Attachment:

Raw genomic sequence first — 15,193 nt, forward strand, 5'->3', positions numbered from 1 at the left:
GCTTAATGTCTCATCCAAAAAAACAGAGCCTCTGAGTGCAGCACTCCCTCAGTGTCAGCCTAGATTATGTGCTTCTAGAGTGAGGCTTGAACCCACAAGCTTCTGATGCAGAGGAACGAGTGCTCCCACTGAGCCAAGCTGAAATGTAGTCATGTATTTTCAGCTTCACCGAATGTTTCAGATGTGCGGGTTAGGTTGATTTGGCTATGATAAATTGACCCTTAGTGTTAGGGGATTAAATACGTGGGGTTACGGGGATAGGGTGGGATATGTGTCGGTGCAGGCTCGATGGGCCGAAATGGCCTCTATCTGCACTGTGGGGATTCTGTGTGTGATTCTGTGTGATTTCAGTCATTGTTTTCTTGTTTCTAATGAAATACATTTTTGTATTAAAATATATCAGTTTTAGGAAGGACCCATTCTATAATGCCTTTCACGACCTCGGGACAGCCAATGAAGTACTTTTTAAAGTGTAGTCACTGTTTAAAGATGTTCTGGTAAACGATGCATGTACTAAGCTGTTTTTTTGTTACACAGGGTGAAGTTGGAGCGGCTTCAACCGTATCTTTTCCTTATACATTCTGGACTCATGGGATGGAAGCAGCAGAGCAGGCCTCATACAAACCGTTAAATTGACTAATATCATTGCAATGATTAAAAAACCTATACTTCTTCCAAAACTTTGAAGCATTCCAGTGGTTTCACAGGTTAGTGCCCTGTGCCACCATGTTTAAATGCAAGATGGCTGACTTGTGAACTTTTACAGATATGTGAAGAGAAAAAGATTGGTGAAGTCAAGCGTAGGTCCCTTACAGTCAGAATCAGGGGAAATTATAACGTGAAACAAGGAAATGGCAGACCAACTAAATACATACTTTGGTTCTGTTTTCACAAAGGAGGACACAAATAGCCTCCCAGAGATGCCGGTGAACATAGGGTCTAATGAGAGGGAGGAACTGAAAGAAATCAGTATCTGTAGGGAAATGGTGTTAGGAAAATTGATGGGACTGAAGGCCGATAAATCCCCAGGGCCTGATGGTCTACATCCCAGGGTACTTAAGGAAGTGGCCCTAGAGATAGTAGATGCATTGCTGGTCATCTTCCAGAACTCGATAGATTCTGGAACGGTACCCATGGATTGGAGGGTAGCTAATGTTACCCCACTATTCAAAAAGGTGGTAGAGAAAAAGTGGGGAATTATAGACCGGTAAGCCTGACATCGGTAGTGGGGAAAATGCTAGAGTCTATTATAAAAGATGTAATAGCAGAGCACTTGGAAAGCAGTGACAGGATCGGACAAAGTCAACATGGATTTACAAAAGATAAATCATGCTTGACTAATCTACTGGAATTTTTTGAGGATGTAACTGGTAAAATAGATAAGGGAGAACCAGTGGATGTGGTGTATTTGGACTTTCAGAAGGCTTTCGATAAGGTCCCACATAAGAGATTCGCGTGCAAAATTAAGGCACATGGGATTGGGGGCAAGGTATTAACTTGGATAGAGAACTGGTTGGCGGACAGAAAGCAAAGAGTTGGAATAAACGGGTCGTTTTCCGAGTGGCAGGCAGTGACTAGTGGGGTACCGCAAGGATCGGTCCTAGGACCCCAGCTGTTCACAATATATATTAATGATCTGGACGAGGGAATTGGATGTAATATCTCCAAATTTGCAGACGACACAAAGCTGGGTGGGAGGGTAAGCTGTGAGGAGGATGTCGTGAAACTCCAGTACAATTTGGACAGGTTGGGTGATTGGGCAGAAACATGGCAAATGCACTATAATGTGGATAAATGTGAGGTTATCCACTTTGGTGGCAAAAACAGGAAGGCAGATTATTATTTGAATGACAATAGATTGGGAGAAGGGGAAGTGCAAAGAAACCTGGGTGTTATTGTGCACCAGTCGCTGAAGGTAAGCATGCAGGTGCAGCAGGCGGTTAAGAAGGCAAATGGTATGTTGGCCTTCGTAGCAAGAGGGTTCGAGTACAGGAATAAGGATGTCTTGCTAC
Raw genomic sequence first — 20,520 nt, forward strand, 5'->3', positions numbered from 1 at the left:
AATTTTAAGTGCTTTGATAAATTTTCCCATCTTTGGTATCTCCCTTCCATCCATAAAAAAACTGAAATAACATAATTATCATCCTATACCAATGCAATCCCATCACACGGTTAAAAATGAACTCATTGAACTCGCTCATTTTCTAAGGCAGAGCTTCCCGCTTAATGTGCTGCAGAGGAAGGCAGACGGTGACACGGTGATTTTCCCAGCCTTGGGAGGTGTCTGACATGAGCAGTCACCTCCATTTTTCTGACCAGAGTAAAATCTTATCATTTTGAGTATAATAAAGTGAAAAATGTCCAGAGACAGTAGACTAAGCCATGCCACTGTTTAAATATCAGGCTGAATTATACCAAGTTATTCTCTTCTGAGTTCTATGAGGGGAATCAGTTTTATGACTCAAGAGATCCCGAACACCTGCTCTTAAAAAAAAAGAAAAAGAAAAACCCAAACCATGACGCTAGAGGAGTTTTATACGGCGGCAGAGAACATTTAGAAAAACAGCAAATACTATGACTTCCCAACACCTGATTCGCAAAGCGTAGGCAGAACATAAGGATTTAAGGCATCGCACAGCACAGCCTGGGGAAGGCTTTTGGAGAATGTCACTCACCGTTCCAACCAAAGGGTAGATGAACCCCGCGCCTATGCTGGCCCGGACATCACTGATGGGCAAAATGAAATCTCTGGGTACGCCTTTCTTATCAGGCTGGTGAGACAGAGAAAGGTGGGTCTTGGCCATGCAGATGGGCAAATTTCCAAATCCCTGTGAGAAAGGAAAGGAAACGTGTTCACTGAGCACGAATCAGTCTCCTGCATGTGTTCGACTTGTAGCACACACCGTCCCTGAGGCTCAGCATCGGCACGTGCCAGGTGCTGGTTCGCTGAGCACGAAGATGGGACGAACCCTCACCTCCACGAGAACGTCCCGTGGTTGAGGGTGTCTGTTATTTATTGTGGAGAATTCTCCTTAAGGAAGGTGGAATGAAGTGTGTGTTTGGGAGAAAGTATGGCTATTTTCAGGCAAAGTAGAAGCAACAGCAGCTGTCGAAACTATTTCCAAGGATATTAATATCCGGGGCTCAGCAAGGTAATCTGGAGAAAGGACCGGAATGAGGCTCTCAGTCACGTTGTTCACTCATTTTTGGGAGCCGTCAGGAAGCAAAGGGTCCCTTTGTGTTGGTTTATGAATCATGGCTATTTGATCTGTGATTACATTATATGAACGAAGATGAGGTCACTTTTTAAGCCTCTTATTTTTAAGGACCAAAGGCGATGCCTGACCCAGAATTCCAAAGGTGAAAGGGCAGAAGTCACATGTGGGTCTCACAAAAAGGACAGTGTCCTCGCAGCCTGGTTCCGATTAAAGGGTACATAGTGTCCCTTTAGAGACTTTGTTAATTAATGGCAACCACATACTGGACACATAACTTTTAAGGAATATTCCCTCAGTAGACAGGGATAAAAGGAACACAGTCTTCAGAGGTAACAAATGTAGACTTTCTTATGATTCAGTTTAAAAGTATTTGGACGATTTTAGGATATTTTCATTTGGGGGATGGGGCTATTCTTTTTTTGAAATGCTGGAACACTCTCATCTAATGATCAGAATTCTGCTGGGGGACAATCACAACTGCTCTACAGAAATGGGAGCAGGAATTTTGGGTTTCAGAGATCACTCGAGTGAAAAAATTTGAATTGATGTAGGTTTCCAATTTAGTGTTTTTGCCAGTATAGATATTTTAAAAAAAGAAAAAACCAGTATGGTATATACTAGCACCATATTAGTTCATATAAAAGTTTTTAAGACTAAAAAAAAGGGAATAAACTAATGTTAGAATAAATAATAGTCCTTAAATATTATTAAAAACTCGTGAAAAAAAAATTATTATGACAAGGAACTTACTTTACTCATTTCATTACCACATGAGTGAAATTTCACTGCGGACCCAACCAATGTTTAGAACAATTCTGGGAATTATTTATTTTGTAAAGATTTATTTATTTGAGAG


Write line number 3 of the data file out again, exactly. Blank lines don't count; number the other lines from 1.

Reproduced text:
Raw genomic sequence first — 20,520 nt, forward strand, 5'->3', positions numbered from 1 at the left: